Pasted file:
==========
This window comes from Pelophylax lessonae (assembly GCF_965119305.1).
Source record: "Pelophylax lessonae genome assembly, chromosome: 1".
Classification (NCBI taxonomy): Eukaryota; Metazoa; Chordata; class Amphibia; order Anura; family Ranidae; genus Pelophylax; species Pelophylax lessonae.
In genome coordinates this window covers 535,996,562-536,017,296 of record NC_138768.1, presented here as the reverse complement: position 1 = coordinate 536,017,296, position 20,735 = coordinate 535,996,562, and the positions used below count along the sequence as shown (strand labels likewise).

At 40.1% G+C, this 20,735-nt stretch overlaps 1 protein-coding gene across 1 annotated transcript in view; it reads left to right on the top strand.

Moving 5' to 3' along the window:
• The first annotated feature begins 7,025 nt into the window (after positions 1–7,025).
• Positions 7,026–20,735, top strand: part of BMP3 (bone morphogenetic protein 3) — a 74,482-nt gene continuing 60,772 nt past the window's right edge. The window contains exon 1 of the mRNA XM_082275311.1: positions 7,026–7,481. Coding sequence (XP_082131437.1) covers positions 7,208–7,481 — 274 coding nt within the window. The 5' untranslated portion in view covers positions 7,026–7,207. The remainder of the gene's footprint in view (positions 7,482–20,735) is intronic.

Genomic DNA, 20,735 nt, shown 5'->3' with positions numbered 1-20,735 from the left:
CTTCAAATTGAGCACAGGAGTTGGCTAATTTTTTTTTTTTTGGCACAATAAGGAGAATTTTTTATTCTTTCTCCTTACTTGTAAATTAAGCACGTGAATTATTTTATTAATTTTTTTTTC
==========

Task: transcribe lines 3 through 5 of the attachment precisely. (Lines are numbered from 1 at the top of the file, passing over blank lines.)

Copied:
Classification (NCBI taxonomy): Eukaryota; Metazoa; Chordata; class Amphibia; order Anura; family Ranidae; genus Pelophylax; species Pelophylax lessonae.
In genome coordinates this window covers 535,996,562-536,017,296 of record NC_138768.1, presented here as the reverse complement: position 1 = coordinate 536,017,296, position 20,735 = coordinate 535,996,562, and the positions used below count along the sequence as shown (strand labels likewise).

At 40.1% G+C, this 20,735-nt stretch overlaps 1 protein-coding gene across 1 annotated transcript in view; it reads left to right on the top strand.